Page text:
This year my two sons are in 6th and 8th grade. I started homeschooling them because of COVID and thought this year long experiment would end with them returning to public school. Homeschool has been an amazing fit for our family, and we all want to stick with it next year. But, next year my oldest son will be in high school. So now, it’s time to plan for high school.
As soon as you start thinking about starting high school, it’s also important to think about finishing high school. What is required, and how can you as a homeschool parent ensure your child is able to graduate. There are a few different options for how to approach homeschool high school. I’ll list each option below with the basic details.
Charter School: Technically, this is not homeschool, but it is what I’ll be doing next year. My kids were accepted into a home based charter school. I will essentially still be homeschooling them, but the charter school covers some of the cost of books/materials and provides oversight. The biggest thing the charter school does is ensure my sons are learning everything they need to know and assigning grades/credits to the courses they take. So they will graduate from high school with a recognized diploma from a real school. I’m SO glad we were able to get into this charter school, because it makes everything else I’m listing below moot.
Dual Enrollment: High school students can take community college classes beginning at age 16 for both high school and college credit. If you are homeschooling your student, you will likely have to pay for all of these community college classes. The charter school my sons will be attending actually covers some of these tuition costs making it an even better deal. Even if you aren’t a part of a charter school, taking dual enrollment classes is a great way to build a transcript for your high school student that will be recognized by other colleges and universities once you’re making plans for after high school.
GED: The General Education Development Test, or GED, is a test that can be taken in place of a high school deploma. The test has sections for language arts, math, history, and science. It’s not a pass/fail test, but is actually scored. Most colleges and universities are well versed in the meaning of the scores and understand what type of score would correspond to the high school GPA they expect for admission. Having your homeschooled high school student take the GED is a great way to prove they know everything they need to enter college.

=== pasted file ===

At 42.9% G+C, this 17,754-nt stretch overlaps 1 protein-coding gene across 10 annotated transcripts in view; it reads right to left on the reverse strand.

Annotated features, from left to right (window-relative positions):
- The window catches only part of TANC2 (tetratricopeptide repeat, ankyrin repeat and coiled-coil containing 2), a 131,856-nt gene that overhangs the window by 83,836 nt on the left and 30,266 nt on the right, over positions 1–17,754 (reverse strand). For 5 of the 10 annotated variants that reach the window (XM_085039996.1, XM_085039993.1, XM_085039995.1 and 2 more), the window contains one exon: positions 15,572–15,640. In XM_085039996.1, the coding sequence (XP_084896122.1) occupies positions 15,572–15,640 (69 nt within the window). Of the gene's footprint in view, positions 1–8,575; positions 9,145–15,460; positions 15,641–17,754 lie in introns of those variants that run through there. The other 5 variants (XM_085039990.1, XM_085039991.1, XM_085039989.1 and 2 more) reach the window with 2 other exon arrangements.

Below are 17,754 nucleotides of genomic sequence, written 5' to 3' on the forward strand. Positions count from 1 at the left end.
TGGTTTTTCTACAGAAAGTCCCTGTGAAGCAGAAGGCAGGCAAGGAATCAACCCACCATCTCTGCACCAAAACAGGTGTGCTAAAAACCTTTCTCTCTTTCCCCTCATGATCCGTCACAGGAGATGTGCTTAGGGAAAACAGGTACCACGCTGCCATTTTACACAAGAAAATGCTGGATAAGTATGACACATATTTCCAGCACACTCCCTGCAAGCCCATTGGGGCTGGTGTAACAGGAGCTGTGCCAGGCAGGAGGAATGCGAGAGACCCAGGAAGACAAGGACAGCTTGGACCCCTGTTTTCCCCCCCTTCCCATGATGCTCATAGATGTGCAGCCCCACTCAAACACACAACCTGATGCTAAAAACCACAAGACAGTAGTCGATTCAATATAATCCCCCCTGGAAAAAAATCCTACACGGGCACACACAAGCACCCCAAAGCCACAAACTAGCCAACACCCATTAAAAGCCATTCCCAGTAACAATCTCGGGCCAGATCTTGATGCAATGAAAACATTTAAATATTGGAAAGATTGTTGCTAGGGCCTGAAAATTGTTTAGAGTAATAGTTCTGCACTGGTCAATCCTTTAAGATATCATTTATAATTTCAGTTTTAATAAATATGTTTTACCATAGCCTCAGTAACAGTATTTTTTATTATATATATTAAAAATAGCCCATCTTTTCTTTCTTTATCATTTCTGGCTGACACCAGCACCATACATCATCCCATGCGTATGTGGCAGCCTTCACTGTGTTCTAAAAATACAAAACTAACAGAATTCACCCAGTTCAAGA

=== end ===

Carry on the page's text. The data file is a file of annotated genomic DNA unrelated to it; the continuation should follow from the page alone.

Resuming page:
Create Your Own Diploma: Many homeschool families don’t use any of the options listed above. Instead, they teach there students what they want and simply keep track of all the subject material covered and then create their own transcript. “My mom says I got straight A’s” might not be the best argument for getting into a top tier college. But if your high school student has enough interesting/challenging courses on their homeschool transcript and a completive SAT/ACT score, it is definitely possible to get into college with nothing but a parent created homeschool diploma.
One other important item to think about when starting to homeschool a high school student is that homeschool credits are not transferable. If you homeschool your child for 9th grade and then try to send them to public school for tenth grade, your local public school is unlikely to accept the credits from 9th grade. This could potentially make it very difficult for your child to graduate from high school on-time. Charter school credits are transferable, which is why I’m so glad my kids were able to get into a charter school. It is, however, important to go into homeschool high school with an awareness that you can’t always transfer back to public school.